Awesome. thanks for the info. So, using gremlin, are you using some of
the other Tinkerpop technologies?
And, haha, in researching stuff this weekend, I actually saw an email
you sent to the neo4j google group about the lucene boosting issue…
I started playing around with RDF.rb , and was really impressed,
although using that doesn't give you all the stuff tinkerpop does.
On Sat, Feb 11, 2012 at 12:32 AM, Kent Fitch <[log in to unmask]> wrote:
> AustLit ( http://www.austlit.edu.au ) is in the early stages of a
> migration from javaServlets/xslt/oracle to java/neo4j/gremlin. The
> web version of AustLit was developed in 2000 based on FRBR with a
> strong emphasis on events realised with a topic map model, so the sql
> implementation is close to a triple-store. More information on the
> details are here: http://www.austlit.edu.au/about ,
> http://www.austlit.edu.au/about/metadata and
> http://www.austlit.edu.au:7777/DataModel/index.html ("ALEG" was the
> working name for AustLit redevelopment in 2000).
> Last year a decision was taken to move AustLit from a subscription
> service to open access, and from updates being performed solely by
> dedicated bibliographers and researchers (members of various AustLit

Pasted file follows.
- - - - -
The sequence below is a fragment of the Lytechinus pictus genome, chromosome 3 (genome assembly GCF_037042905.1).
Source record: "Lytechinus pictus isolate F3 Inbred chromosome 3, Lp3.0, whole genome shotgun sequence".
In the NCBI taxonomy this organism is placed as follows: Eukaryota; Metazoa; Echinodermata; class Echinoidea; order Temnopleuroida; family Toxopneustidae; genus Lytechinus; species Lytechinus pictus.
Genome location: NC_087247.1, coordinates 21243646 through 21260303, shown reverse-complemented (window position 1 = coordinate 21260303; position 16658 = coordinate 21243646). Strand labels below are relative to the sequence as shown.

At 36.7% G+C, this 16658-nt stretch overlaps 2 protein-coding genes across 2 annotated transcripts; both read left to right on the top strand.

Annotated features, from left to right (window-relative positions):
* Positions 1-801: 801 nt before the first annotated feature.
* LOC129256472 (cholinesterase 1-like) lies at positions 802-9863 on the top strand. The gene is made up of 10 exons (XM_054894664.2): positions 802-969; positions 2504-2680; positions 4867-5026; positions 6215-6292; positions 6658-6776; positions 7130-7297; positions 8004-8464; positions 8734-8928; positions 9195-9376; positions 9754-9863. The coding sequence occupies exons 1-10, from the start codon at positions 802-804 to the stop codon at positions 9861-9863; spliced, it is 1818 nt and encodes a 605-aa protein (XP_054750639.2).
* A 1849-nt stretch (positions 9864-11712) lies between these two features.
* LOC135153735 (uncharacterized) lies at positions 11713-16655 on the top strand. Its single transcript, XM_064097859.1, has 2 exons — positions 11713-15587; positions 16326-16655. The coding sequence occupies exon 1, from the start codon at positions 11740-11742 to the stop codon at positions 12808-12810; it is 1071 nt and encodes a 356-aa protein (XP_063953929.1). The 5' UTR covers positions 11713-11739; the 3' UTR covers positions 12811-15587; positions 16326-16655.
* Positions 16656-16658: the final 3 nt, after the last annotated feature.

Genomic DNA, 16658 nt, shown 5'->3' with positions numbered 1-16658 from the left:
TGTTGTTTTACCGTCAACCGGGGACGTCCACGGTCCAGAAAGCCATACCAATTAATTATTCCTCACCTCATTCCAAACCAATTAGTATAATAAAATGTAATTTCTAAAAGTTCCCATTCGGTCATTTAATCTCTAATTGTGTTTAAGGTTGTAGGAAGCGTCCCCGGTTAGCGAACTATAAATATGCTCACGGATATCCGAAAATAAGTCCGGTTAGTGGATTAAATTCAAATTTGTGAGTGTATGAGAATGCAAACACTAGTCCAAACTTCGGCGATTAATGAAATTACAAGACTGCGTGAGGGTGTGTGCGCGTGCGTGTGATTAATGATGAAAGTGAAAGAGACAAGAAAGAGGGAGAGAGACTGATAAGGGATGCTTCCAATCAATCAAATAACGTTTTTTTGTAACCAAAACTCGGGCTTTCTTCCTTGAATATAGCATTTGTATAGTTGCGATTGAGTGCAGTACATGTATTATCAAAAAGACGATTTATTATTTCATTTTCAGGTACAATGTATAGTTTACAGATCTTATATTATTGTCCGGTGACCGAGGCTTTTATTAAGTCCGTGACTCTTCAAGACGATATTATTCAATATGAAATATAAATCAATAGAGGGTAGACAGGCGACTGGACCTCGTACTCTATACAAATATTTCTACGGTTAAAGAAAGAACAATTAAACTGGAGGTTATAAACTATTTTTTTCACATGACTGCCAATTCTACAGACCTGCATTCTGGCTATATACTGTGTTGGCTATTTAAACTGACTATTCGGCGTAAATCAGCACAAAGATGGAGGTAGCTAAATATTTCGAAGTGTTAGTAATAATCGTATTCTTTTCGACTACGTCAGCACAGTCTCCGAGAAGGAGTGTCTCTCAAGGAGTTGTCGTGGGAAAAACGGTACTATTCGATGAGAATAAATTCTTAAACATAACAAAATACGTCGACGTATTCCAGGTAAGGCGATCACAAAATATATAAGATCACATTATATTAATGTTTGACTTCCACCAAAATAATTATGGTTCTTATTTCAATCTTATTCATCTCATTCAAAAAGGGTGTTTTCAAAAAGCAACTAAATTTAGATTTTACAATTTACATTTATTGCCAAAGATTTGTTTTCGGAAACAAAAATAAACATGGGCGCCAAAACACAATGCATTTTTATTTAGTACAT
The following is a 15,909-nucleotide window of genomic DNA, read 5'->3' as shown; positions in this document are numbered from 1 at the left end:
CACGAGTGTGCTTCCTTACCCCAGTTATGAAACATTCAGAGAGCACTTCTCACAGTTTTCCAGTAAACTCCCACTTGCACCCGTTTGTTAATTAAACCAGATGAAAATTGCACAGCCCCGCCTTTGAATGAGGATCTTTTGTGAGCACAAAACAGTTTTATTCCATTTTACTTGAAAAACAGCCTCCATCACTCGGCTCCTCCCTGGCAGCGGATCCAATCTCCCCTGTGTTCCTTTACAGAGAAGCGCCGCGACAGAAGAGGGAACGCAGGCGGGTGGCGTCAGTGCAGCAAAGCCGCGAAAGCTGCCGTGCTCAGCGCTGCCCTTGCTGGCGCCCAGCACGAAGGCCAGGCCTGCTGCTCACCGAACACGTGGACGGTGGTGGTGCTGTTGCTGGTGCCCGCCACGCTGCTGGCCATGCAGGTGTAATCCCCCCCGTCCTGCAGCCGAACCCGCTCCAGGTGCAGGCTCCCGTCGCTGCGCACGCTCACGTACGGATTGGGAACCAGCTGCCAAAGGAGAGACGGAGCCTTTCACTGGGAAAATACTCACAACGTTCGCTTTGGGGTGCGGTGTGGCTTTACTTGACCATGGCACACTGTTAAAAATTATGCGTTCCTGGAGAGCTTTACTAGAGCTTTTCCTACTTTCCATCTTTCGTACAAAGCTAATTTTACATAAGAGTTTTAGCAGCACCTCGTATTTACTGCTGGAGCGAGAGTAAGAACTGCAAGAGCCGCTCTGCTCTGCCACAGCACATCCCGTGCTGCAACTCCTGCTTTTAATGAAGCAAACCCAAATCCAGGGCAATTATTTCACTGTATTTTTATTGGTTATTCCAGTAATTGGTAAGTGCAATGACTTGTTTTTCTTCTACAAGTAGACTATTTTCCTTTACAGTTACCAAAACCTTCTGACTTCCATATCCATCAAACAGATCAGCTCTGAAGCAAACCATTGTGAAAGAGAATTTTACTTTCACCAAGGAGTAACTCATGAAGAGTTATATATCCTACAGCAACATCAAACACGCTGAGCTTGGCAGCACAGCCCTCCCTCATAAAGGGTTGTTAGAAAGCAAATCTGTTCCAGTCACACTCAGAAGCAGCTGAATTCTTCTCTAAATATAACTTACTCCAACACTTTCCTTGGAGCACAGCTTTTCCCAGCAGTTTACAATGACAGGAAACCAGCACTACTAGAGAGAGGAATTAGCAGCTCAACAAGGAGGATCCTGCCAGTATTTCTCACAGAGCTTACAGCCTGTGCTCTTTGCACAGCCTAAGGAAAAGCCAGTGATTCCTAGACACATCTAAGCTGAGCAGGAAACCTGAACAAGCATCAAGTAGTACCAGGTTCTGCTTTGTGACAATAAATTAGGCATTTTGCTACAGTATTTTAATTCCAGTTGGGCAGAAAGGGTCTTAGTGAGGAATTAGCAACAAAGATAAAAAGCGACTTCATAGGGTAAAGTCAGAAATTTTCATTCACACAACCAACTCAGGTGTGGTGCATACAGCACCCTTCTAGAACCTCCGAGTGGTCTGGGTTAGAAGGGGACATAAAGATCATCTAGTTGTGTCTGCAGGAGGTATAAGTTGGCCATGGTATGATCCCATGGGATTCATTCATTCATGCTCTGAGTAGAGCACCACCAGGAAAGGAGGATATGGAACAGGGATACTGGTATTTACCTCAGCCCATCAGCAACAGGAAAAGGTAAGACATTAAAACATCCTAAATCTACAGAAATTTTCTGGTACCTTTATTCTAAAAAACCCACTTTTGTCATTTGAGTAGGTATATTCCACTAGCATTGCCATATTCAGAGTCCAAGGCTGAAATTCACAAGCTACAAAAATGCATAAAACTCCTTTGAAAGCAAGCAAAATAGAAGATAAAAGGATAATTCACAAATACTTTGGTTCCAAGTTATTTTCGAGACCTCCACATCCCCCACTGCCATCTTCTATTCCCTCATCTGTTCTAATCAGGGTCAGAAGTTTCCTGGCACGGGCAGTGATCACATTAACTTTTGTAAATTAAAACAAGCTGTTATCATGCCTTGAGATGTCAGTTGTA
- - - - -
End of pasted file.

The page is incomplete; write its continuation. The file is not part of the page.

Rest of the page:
> teams distributed across Australia) to include community
> contributions, so rather than work these changes into a 12 year old
> system, it was decided to start afresh with an approach which would
> more naturally support the AustLit data model.
> So, we experimented with Neo4j, and were impressed with its
> performance. For example, loading our current data from Oracle into
> an empty neo4j database takes about 30 minutes (using a
> run-of-the-mill 3 year-old server), producing a graph of 14m nodes and
> 20m relationships. Performing custom indexing of this data using the
> built-in Lucene integration takes about 2.5 hours, but that's a
> function of the extensive indexing we're performing.
> As you'd probably expect, we do have some "issues" we're working
> through, such as
> - integration with Lucene is "abstracted" by the neo4j index
> interface, so it is difficult or impossible to use some native Lucene
> features. For example, boosting index nodes based on their inherent
> importance and using this boost in lucene to determine relevance
> cannot be done.
> - our data model is complex, and added to the requirements to version
> every node and relationship (ie, record changes, allow rollback), our
> graph traversals are correspondingly complex, but I suspect as we
> become more familar with graph traversal idioms in gremlin and cypher,
> they'll become as "normal" as sql
> But so far, neo4j seems fast and robust, and we're optimistic!
> Kent Fitch
> On Sat, Feb 11, 2012 at 9:42 AM, Chris Fitzpatrick
> <[log in to unmask]> wrote:
>> Hej hej,
>> Is anyone is using neo4j in their library projects.
>> If the answer is "ja", I would be very interested in hearing how it's going.
>> How are you using it?
>> Is it something that is in production and is adding value or is it
>> more a skunkworks-type effort?
>> What languages are you using? Are you using an ORM (like Rails or Django)?
>> I would also be really interested in hearing thoughts, stories, and
>> opinions about the idea of using a graph db or triple store in their
>> b, fitz.